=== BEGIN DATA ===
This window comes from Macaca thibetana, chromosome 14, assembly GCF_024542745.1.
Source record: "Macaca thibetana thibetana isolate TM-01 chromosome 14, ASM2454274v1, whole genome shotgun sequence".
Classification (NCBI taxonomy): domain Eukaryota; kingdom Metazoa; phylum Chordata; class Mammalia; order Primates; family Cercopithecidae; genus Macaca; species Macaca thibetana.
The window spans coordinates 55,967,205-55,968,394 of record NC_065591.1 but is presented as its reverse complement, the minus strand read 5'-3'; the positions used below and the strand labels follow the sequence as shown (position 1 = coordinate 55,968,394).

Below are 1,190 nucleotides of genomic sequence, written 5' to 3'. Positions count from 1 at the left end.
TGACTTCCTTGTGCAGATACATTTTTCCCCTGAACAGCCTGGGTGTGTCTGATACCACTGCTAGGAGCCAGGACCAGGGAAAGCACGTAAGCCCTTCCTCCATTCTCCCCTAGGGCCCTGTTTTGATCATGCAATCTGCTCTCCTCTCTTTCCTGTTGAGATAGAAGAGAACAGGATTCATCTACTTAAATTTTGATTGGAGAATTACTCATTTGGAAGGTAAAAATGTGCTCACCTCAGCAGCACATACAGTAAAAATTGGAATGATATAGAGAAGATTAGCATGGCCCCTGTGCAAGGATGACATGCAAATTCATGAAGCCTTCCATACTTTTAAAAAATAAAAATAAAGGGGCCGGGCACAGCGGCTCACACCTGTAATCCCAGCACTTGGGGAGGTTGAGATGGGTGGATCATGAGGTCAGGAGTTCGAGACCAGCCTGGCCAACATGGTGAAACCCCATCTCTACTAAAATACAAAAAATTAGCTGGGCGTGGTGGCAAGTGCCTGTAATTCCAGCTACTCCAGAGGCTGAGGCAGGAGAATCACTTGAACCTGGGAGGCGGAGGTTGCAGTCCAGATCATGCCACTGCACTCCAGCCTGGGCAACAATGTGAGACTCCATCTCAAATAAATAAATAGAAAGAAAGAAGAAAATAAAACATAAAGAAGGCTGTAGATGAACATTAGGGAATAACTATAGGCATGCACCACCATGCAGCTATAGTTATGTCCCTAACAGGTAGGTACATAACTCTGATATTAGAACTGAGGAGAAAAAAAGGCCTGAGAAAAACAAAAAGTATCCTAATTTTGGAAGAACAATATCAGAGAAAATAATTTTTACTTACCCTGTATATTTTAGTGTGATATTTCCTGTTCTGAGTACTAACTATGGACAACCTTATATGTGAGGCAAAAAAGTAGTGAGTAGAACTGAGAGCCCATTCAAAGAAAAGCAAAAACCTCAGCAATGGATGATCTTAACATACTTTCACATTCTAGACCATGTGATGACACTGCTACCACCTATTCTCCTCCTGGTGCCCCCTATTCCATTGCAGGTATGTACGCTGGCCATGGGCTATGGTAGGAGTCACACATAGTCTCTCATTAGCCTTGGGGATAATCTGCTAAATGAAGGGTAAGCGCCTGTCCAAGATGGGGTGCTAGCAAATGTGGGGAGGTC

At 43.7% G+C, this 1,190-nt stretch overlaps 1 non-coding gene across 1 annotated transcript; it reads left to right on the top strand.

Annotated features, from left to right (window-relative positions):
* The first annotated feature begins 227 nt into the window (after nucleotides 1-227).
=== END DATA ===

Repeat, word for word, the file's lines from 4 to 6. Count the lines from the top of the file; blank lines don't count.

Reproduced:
The window spans coordinates 55,967,205-55,968,394 of record NC_065591.1 but is presented as its reverse complement, the minus strand read 5'-3'; the positions used below and the strand labels follow the sequence as shown (position 1 = coordinate 55,968,394).

Below are 1,190 nucleotides of genomic sequence, written 5' to 3'. Positions count from 1 at the left end.
TGACTTCCTTGTGCAGATACATTTTTCCCCTGAACAGCCTGGGTGTGTCTGATACCACTGCTAGGAGCCAGGACCAGGGAAAGCACGTAAGCCCTTCCTCCATTCTCCCCTAGGGCCCTGTTTTGATCATGCAATCTGCTCTCCTCTCTTTCCTGTTGAGATAGAAGAGAACAGGATTCATCTACTTAAATTTTGATTGGAGAATTACTCATTTGGAAGGTAAAAATGTGCTCACCTCAGCAGCACATACAGTAAAAATTGGAATGATATAGAGAAGATTAGCATGGCCCCTGTGCAAGGATGACATGCAAATTCATGAAGCCTTCCATACTTTTAAAAAATAAAAATAAAGGGGCCGGGCACAGCGGCTCACACCTGTAATCCCAGCACTTGGGGAGGTTGAGATGGGTGGATCATGAGGTCAGGAGTTCGAGACCAGCCTGGCCAACATGGTGAAACCCCATCTCTACTAAAATACAAAAAATTAGCTGGGCGTGGTGGCAAGTGCCTGTAATTCCAGCTACTCCAGAGGCTGAGGCAGGAGAATCACTTGAACCTGGGAGGCGGAGGTTGCAGTCCAGATCATGCCACTGCACTCCAGCCTGGGCAACAATGTGAGACTCCATCTCAAATAAATAAATAGAAAGAAAGAAGAAAATAAAACATAAAGAAGGCTGTAGATGAACATTAGGGAATAACTATAGGCATGCACCACCATGCAGCTATAGTTATGTCCCTAACAGGTAGGTACATAACTCTGATATTAGAACTGAGGAGAAAAAAAGGCCTGAGAAAAACAAAAAGTATCCTAATTTTGGAAGAACAATATCAGAGAAAATAATTTTTACTTACCCTGTATATTTTAGTGTGATATTTCCTGTTCTGAGTACTAACTATGGACAACCTTATATGTGAGGCAAAAAAGTAGTGAGTAGAACTGAGAGCCCATTCAAAGAAAAGCAAAAACCTCAGCAATGGATGATCTTAACATACTTTCACATTCTAGACCATGTGATGACACTGCTACCACCTATTCTCCTCCTGGTGCCCCCTATTCCATTGCAGGTATGTACGCTGGCCATGGGCTATGGTAGGAGTCACACATAGTCTCTCATTAGCCTTGGGGATAATCTGCTAAATGAAGGGTAAGCGCCTGTCCAAGATGGGGTGCTAGCAAATGTGGGGAGGTC